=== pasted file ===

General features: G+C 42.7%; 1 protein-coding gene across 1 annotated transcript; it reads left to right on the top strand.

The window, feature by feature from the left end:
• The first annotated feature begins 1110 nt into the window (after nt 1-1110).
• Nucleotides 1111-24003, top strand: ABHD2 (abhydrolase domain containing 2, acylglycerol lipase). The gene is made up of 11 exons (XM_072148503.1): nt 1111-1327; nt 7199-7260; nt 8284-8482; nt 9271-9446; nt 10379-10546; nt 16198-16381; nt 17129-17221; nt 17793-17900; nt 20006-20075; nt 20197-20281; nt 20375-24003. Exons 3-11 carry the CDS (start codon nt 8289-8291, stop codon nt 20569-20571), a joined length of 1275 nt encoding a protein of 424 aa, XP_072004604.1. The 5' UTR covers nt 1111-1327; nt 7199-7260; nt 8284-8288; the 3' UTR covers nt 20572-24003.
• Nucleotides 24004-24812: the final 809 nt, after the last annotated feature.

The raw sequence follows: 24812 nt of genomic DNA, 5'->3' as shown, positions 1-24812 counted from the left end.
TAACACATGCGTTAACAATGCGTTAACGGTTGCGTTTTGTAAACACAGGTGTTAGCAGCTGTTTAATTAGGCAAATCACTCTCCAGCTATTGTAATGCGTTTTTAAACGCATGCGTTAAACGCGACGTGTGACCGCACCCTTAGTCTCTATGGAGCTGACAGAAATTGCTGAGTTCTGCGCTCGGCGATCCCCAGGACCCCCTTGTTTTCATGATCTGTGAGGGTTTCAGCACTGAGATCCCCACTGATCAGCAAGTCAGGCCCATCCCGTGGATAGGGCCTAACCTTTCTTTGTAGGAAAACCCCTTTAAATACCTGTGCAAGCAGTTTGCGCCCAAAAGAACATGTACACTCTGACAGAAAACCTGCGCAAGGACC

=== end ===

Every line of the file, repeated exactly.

General features: G+C 42.7%; 1 protein-coding gene across 1 annotated transcript; it reads left to right on the top strand.

The window, feature by feature from the left end:
• The first annotated feature begins 1110 nt into the window (after nt 1-1110).
• Nucleotides 1111-24003, top strand: ABHD2 (abhydrolase domain containing 2, acylglycerol lipase). The gene is made up of 11 exons (XM_072148503.1): nt 1111-1327; nt 7199-7260; nt 8284-8482; nt 9271-9446; nt 10379-10546; nt 16198-16381; nt 17129-17221; nt 17793-17900; nt 20006-20075; nt 20197-20281; nt 20375-24003. Exons 3-11 carry the CDS (start codon nt 8289-8291, stop codon nt 20569-20571), a joined length of 1275 nt encoding a protein of 424 aa, XP_072004604.1. The 5' UTR covers nt 1111-1327; nt 7199-7260; nt 8284-8288; the 3' UTR covers nt 20572-24003.
• Nucleotides 24004-24812: the final 809 nt, after the last annotated feature.

The raw sequence follows: 24812 nt of genomic DNA, 5'->3' as shown, positions 1-24812 counted from the left end.
TAACACATGCGTTAACAATGCGTTAACGGTTGCGTTTTGTAAACACAGGTGTTAGCAGCTGTTTAATTAGGCAAATCACTCTCCAGCTATTGTAATGCGTTTTTAAACGCATGCGTTAAACGCGACGTGTGACCGCACCCTTAGTCTCTATGGAGCTGACAGAAATTGCTGAGTTCTGCGCTCGGCGATCCCCAGGACCCCCTTGTTTTCATGATCTGTGAGGGTTTCAGCACTGAGATCCCCACTGATCAGCAAGTCAGGCCCATCCCGTGGATAGGGCCTAACCTTTCTTTGTAGGAAAACCCCTTTAAATACCTGTGCAAGCAGTTTGCGCCCAAAAGAACATGTACACTCTGACAGAAAACCTGCGCAAGGACC